The Israel Anti-Boycott Act, Why Now?

Summary: The Israel Anti-Boycott Act would counter a quickly emerging threat. Some international governmental organizations are now considering blacklisting American companies that conduct legal business in areas controlled by Israel—including East Jerusalem, the Jewish Quarter of the Old City and the West Bank. Companies appearing on this blacklist would be stigmatized and may be subject to punishment. Congress took a stand against the Arab League Boycott against Israel 40 years ago. Today, it needs to extend current law to counter new forms of boycott.

Which international governmental organizations are attacking Israel economically?

In March 2016, the United Nations Human Rights Council (UNHRC) ordered preparation of a database—the blacklist—of companies operating in territories which came under Israeli control during the 1967 Six Day War. The initial version of this database will be ready by year’s end. Subsequently, U.N. agencies and the European Union (EU) will likely take steps to pressure listed companies to end their legal business or face sanctions.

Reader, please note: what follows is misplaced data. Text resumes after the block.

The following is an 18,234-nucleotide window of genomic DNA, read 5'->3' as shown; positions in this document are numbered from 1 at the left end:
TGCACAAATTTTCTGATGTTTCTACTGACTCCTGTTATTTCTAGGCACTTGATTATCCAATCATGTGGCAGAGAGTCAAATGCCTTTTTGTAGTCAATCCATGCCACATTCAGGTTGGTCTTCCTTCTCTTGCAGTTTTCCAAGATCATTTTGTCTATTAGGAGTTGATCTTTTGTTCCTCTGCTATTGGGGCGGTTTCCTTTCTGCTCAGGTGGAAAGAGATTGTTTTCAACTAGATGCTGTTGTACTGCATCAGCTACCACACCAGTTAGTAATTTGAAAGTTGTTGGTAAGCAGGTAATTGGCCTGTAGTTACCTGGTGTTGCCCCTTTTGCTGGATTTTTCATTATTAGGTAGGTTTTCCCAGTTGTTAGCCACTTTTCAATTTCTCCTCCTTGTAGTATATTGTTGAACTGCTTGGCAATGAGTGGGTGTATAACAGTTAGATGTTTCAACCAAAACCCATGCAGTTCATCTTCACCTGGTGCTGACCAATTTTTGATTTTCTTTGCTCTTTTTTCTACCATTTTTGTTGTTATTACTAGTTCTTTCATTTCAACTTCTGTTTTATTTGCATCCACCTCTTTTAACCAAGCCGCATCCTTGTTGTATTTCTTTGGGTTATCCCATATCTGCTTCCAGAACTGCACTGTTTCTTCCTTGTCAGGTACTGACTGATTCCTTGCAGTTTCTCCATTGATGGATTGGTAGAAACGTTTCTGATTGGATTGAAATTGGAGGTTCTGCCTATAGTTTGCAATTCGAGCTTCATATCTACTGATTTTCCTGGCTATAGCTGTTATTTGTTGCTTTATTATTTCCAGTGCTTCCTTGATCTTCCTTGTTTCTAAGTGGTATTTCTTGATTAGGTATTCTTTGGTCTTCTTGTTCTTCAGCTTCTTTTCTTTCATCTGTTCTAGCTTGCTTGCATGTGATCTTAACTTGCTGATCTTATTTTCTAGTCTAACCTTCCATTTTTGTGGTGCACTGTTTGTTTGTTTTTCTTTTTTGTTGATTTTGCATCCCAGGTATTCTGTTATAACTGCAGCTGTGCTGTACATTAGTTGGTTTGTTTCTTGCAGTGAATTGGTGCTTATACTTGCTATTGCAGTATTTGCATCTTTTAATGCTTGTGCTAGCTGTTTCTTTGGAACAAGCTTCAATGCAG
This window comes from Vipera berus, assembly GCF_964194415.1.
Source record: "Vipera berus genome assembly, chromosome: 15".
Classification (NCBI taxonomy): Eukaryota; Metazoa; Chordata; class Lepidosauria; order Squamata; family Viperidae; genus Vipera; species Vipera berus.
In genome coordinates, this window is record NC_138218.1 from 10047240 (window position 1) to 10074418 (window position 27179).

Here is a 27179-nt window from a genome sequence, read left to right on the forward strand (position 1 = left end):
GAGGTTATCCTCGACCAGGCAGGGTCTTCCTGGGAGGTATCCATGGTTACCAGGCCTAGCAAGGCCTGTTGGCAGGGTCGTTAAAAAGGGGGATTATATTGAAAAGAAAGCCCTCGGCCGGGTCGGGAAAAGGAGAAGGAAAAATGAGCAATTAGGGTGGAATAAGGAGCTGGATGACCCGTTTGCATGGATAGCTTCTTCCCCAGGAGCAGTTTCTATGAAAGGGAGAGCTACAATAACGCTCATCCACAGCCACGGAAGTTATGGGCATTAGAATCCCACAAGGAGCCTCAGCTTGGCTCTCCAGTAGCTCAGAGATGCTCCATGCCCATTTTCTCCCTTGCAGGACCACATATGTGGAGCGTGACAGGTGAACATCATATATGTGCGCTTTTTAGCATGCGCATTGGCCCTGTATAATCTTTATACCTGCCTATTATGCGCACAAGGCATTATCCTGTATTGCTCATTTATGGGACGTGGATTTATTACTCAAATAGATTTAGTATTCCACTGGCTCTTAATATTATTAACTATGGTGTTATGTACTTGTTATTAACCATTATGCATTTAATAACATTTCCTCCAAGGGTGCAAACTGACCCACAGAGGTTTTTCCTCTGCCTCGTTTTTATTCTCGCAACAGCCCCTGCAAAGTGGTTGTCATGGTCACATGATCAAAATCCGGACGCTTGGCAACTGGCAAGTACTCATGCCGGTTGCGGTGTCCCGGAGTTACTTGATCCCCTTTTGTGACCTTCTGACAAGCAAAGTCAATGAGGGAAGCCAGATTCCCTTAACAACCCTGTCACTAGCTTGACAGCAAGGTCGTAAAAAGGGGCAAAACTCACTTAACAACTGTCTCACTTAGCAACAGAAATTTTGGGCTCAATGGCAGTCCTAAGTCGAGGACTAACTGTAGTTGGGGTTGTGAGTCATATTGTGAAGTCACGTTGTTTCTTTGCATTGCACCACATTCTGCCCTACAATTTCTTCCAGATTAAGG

What impact would this blacklist have?  

Both Israelis and Palestinians would suffer if American companies refrain from doing business in these areas. Such a boycott could also have the unintended consequence of more broadly discouraging trade with Israel and the Palestinians by companies seeking to avoid legal danger or controversy. Moreover, this wholesale adoption of the Palestinian negotiating position that any Israeli presence outside of the pre-1967 borders is illegitimate would undercut any attempt to bring Palestinians back to the negotiating table for direct talks—the best way to resolve their differences with Israel.

What does the Israel Anti-Boycott Act do?

  • Enables Congress to again take a stand against unauthorized boycotts of American allies like Israel.

  • Reinforces and broadens longstanding U.S. policy opposing boycotts against American allies. The bill is anchored in existing law that has been consistently upheld by U.S. courts for 40 years. The Act would prohibit American companies from complying with boycott requests by international governmental organizations like the U.N.

  • Exclusively focuses on commercial conduct while protecting the free speech rights of all Americans—including those who advocate boycotts against Israel.

  • Discourages international governmental organizations from blacklisting American companies conducting legal activities in any friendly country.

  • Encourages Palestinians to return to direct talks by thwarting coercive efforts against Israel outside of the negotiating process. The bill takes no position on the terms of a final agreement.